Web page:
Monday, March 17, 2014

The 5th Precept

In Buddhism, there are five basic precepts, and while I balk at the mere concept of religious rules, especially given how obsolete they tend to be, I understand they're only intended as guidelines to practice. 

That is, they are not laws, there are no arbitrary make-believe penalties, but they tend to be considered fundamental advice, to making progress.  They're vows to abstain from violence, thievery, sexual excess, dishonesty, and lastly, from alcohol - worded quite specifically, fermented drink that impedes mindfulness.

I find it interesting, the way this fifth rule has changed, given cultural influence. Generally assumed that it's intended to refer to all intoxicants, all recreational drugs or "mind altering" substances. I've read that the wording is not at all ambiguous - of course that's what it means. Except yeah, it's not ambiguous, and that's not what it says.

Is it thought that they had no other drugs in those days?
Bhang has been used for well over a thousand years in India. Possibly well before Buddhism came along. Yet the flowers that expand mindfulness were never mentioned. Nor even any broad language that might include them. So why do we assume this is what was intended?

It wasn't until 1961, that the US manipulated the UN into pressuring the rest of the world into prohibition. India was given 25 years to rein in it's cannabis use, despite the fact that it was never a problem to begin with. This was the result of worldwide strongarming and propaganda. A worldwide failure, if you assume the real intent ever had anything to do with reducing drug use.

Brutally successful, if it had more to do with controlling markets - with the added bonus of being an effectively arbitrary tool for shackling and disenfranchising minority populations.  The US, the land of the free, has the highest incarceration rate in the world.  Considering prison labor and the private prisons that make more money, the more packed full of non-violent drug offenders they are, it starts to look an awful lot like we've insidiously managed to bring back a form of slavery.

The Drug War  is an atrocity that history will not look well on.  It's gone on for so long, that it's become deeply entrenched in cultures around the world, yielding policies that serve only to create needless bloodshed and ruin millions of lives. Despite a marked absence of historical complaints or condemnations of this plant that grows naturally all over the planet, these days it pretty much goes without question, that cannabis is just an intoxicant. Even as people finally start to lean towards more tolerant views.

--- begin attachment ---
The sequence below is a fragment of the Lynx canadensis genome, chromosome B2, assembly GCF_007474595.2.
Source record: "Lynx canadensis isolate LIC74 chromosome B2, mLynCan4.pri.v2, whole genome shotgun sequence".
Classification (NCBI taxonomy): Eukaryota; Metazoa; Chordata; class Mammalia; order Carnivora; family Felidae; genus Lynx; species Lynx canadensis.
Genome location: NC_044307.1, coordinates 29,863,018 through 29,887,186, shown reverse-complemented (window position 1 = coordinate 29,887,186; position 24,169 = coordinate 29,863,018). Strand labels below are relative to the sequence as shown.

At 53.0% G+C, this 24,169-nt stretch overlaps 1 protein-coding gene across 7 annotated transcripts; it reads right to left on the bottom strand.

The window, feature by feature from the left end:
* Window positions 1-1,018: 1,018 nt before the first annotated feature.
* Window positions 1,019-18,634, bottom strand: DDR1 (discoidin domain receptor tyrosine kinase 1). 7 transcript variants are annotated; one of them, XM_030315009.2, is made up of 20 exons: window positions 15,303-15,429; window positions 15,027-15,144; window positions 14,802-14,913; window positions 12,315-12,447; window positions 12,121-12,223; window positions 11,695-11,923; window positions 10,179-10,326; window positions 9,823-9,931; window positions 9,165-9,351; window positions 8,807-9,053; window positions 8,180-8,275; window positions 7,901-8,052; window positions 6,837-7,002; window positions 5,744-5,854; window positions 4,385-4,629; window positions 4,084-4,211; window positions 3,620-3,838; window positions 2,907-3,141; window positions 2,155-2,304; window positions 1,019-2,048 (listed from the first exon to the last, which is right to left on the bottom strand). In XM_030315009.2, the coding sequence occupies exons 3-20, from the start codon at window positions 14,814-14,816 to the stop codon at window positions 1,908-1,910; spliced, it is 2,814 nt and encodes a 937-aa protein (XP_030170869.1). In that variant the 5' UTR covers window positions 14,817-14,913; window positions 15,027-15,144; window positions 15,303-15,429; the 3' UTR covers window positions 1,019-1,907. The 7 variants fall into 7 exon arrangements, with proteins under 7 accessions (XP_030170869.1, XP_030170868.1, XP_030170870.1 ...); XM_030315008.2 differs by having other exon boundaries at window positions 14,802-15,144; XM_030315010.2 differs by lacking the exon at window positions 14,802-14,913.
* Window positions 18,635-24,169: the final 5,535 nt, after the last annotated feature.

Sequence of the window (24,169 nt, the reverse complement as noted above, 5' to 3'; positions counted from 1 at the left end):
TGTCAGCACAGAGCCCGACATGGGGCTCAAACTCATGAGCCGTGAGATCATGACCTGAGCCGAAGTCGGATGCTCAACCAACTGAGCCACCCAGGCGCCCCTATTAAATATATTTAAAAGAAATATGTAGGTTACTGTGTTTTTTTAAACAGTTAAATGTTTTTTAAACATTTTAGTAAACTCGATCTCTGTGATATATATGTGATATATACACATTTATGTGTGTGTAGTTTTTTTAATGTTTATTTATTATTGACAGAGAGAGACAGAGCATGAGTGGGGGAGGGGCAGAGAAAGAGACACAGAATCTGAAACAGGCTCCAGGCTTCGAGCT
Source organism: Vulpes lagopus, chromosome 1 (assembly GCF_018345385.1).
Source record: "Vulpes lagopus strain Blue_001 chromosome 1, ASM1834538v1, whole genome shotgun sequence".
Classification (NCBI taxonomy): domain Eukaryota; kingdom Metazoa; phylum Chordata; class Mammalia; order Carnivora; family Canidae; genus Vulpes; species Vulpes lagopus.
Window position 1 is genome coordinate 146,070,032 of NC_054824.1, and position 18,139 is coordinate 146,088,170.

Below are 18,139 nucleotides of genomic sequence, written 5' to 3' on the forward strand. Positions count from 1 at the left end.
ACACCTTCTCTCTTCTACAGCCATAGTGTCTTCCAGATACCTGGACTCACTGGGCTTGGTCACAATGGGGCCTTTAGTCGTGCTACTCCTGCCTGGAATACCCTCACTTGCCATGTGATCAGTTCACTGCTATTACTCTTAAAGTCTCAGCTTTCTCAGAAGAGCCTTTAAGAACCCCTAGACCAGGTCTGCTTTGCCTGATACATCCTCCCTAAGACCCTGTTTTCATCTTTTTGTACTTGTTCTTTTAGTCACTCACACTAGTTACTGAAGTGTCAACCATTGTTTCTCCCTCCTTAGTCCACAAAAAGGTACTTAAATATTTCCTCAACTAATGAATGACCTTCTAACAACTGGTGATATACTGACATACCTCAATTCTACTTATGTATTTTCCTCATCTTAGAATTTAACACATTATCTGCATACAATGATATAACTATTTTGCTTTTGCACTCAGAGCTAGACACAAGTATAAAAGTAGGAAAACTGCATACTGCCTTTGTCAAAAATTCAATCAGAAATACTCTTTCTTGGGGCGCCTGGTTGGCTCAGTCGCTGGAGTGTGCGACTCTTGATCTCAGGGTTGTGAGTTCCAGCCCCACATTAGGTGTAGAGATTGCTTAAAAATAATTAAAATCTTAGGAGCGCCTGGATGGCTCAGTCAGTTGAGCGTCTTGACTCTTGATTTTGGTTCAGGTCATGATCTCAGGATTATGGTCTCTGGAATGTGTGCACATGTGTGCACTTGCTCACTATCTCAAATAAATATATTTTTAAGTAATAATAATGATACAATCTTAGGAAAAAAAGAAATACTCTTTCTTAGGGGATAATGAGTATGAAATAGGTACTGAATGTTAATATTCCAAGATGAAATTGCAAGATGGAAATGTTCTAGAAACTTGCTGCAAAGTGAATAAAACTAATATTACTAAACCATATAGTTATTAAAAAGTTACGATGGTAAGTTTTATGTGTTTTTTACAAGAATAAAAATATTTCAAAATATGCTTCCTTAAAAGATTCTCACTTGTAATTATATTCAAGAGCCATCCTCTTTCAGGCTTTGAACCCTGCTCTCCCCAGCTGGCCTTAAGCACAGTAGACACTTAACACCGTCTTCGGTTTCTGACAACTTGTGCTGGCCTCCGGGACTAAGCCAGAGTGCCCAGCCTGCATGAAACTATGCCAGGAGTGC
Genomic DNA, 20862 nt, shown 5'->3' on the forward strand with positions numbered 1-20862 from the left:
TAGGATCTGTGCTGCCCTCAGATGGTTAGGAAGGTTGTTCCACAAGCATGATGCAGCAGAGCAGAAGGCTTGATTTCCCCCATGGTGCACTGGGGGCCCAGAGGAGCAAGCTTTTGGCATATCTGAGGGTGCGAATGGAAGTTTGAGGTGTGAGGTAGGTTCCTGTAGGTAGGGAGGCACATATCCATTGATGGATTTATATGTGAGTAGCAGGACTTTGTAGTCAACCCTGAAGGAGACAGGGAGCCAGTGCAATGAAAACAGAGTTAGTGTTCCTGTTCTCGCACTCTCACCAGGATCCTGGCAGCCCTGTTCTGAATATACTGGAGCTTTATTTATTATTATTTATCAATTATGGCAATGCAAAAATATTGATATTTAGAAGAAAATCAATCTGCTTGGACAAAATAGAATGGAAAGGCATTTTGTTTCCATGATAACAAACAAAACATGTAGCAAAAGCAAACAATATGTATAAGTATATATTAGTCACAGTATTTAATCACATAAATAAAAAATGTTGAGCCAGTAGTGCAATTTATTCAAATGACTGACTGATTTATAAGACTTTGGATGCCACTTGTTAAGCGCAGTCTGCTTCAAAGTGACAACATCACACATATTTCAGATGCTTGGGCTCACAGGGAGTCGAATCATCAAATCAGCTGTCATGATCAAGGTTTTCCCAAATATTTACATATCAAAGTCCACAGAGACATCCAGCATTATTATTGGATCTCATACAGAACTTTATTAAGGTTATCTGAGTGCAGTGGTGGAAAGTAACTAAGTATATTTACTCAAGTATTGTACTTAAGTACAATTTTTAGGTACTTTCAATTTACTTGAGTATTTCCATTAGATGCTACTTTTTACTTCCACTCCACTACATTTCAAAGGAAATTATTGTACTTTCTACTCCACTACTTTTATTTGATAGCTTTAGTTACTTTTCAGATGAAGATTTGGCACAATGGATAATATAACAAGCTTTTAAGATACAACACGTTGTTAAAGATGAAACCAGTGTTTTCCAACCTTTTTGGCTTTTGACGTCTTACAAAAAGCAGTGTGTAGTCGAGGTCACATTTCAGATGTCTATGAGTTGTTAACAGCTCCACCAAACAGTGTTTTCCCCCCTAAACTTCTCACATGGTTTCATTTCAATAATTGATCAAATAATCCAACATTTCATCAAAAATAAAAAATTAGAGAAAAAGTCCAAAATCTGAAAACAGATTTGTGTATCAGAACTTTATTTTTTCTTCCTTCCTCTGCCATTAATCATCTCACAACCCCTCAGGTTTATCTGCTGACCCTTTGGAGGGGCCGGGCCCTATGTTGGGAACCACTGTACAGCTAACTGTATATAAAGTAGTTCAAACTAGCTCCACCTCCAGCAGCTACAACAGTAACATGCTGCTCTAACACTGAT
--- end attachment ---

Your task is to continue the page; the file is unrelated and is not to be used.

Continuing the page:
People make these assumptions, based on our modern culture of puritanical intolerance. More likely, it never occurred to those early Buddhists that other drugs would be heedlessly tossed into the same category as as a substance that does nothing but dull the mind and senses, while both poisoning and addicting the body. Drugs affect us in so many very different ways. It's absurd to suggest that they all impede mindfulness, just as alcohol does.

Not only that, but the very idea that the mind is at its best in its unaltered state is actually antithetical to Buddhism. This ridiculously broad condemnation of drug use is based on an imagined dichotomy between different ways that everything in life intersects to form the illusion of self.  It's based on categories of experience that have nothing to do with Buddhism, just the global influence of America's asinine drug war. The only untainted self is no-self.


Dusty Dog said...

Beautiful piece of writing, and so on the mark. The drug war is nothing but a tool to control people, whether the controllers follow the precepts of Buddhism or the 10 Commandments, or money. Probably, as you pointed out, it's actually about the money, which is antithetical the other two reasons.

Joshua Abell said...

Seems to be a coalition of different elements. Starting a hundred years ago with overtly xenophobic hysteria, criminalizing immigrant cultures that indulged in something Americans weren't familiar with, but from there it snowballed into something all these different industries realized they had a financial stake in. Such as the The Partnership for a Drug Free America of the 80s and 90s being funded by alcohol, tobacco, and pharmaceutical companies.

As the War on Drugs went into full swing, enforcement agencies accumulated so much clout, that they've become an array of massive self-serving businesses, doing everything in their power to keep money flowing in their direction. They even have control over medical research, which they've been preventing for decades. Law enforcement should never have that sort of power. It's really insane.

I'm inclined to say they're the biggest culprits these days, but all the layers of obstruction and knots and tangles of bureaucratic red tape make it difficult to even be sure. The entire racket's become heavily insulated against anyone even questioning it, never mind doing anything to scale it back.